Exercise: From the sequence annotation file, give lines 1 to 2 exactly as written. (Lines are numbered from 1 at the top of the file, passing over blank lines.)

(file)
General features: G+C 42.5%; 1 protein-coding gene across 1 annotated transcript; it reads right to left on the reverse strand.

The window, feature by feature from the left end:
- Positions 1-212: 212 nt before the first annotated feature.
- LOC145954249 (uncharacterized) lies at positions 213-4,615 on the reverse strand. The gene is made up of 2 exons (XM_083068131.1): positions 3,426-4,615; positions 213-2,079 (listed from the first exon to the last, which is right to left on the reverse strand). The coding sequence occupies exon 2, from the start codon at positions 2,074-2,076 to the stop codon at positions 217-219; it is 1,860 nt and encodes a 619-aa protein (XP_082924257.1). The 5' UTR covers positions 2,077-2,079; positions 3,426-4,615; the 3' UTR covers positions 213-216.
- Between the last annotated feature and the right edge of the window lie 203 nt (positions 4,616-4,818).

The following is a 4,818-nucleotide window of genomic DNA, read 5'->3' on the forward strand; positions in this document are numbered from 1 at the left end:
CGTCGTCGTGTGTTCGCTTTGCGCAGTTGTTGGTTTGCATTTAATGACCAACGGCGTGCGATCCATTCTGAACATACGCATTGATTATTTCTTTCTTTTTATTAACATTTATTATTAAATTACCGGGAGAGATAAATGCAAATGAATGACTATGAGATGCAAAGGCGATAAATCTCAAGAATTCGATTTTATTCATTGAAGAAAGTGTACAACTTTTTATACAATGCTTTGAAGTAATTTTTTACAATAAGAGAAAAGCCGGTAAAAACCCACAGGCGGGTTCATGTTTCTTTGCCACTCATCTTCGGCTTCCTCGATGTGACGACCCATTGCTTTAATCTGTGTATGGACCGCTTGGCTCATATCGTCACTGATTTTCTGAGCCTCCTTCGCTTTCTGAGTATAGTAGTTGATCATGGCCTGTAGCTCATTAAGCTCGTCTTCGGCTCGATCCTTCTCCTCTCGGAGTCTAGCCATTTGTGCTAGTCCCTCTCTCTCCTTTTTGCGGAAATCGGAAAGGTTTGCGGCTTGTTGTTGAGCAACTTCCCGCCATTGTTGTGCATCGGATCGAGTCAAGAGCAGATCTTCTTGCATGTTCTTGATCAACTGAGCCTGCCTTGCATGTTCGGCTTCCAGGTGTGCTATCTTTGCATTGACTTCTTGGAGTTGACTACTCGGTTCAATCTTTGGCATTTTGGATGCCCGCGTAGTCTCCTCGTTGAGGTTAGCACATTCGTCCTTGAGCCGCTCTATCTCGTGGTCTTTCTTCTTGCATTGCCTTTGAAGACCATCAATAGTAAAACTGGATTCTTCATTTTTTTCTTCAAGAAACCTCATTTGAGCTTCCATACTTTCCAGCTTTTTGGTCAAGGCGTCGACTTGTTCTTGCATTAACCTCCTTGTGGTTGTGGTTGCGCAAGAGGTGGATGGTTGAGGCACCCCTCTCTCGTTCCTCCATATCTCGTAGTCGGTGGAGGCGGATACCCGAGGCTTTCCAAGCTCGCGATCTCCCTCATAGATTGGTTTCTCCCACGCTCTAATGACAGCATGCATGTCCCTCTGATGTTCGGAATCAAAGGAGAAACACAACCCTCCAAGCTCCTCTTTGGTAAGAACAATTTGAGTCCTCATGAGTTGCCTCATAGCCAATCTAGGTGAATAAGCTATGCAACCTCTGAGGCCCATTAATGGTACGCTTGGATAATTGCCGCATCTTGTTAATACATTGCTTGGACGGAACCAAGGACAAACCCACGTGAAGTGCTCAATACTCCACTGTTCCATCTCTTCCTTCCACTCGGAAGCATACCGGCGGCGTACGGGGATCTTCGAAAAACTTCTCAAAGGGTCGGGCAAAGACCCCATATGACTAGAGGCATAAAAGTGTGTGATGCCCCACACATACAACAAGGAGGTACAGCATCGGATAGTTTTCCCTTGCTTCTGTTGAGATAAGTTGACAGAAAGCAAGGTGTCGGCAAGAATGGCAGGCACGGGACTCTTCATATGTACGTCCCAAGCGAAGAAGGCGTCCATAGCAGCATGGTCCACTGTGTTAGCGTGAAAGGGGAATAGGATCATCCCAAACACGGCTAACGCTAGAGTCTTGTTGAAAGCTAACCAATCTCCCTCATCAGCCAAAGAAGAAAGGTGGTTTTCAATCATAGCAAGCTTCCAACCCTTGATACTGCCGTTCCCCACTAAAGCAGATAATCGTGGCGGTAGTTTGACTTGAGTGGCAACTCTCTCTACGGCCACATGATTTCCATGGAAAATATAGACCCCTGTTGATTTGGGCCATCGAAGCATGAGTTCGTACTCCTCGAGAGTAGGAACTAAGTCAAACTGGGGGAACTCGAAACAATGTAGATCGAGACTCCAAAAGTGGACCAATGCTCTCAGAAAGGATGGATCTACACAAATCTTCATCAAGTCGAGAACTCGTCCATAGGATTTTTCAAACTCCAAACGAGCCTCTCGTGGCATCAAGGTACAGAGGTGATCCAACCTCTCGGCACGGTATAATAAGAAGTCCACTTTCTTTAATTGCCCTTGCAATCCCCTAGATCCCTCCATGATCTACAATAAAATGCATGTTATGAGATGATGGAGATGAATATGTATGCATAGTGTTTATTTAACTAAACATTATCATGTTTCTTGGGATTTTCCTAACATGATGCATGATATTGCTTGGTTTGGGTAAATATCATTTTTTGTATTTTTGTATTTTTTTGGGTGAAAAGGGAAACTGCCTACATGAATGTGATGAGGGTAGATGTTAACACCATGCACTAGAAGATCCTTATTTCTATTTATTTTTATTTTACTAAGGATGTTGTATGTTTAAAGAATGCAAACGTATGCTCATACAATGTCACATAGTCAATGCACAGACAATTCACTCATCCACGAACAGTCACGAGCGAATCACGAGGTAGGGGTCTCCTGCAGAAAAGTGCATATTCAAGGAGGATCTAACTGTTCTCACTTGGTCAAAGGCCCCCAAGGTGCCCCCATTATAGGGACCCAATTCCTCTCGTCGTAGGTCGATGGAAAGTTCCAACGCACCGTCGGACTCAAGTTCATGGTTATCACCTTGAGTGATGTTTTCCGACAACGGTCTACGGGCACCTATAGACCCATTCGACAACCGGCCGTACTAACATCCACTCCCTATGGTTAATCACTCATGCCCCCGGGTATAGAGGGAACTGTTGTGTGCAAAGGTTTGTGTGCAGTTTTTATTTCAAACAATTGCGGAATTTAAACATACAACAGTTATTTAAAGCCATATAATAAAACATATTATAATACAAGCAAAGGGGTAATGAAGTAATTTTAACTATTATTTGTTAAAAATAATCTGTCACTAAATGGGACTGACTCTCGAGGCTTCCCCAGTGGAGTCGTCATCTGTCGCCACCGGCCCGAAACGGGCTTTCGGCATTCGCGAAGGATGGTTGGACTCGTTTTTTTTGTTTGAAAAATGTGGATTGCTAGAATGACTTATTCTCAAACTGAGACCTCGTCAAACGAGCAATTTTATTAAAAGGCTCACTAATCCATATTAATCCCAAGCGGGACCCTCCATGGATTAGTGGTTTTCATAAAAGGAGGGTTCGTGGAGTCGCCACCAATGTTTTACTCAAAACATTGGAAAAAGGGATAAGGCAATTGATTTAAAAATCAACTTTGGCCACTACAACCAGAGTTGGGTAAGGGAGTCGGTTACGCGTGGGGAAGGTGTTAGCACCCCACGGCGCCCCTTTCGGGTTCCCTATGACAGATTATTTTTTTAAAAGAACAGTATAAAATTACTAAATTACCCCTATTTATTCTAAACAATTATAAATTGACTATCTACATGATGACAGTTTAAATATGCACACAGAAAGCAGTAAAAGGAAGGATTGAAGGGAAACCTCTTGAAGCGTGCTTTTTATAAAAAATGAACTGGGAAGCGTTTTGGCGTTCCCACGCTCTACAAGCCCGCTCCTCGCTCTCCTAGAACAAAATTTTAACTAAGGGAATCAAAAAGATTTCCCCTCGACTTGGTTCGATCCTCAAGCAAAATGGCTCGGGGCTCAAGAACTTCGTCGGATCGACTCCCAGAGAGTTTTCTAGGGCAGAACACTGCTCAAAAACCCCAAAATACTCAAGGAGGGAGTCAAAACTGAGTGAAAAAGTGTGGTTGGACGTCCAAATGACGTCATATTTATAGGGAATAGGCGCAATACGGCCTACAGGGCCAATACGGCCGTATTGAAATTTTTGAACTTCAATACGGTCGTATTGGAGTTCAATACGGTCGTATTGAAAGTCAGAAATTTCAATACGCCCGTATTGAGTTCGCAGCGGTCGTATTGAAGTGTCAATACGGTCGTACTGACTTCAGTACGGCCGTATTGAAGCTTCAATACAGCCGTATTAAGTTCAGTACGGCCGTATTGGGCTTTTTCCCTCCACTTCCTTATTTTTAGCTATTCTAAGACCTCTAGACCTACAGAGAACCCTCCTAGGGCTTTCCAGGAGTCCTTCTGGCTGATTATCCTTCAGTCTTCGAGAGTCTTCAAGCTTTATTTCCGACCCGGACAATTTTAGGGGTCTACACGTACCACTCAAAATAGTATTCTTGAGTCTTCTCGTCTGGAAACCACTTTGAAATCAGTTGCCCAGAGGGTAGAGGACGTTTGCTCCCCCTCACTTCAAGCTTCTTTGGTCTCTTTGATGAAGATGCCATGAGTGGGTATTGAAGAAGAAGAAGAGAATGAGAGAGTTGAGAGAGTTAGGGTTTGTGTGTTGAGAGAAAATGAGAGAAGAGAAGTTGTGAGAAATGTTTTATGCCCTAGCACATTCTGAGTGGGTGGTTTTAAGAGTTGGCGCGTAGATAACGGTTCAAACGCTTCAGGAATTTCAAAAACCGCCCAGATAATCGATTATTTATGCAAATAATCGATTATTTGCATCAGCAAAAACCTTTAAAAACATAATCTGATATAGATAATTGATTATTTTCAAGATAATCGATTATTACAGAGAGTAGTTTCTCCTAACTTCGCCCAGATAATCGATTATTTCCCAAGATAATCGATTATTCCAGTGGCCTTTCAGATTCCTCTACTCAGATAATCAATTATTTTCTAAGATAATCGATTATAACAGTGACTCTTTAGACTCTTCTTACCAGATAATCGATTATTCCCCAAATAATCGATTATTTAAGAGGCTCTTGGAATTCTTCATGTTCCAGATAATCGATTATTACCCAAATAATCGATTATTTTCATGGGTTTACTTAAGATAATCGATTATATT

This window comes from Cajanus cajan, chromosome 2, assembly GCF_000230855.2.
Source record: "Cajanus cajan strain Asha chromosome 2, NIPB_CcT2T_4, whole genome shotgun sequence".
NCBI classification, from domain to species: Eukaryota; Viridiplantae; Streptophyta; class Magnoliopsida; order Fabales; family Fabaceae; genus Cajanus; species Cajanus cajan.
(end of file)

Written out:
General features: G+C 42.5%; 1 protein-coding gene across 1 annotated transcript; it reads right to left on the reverse strand.

The window, feature by feature from the left end: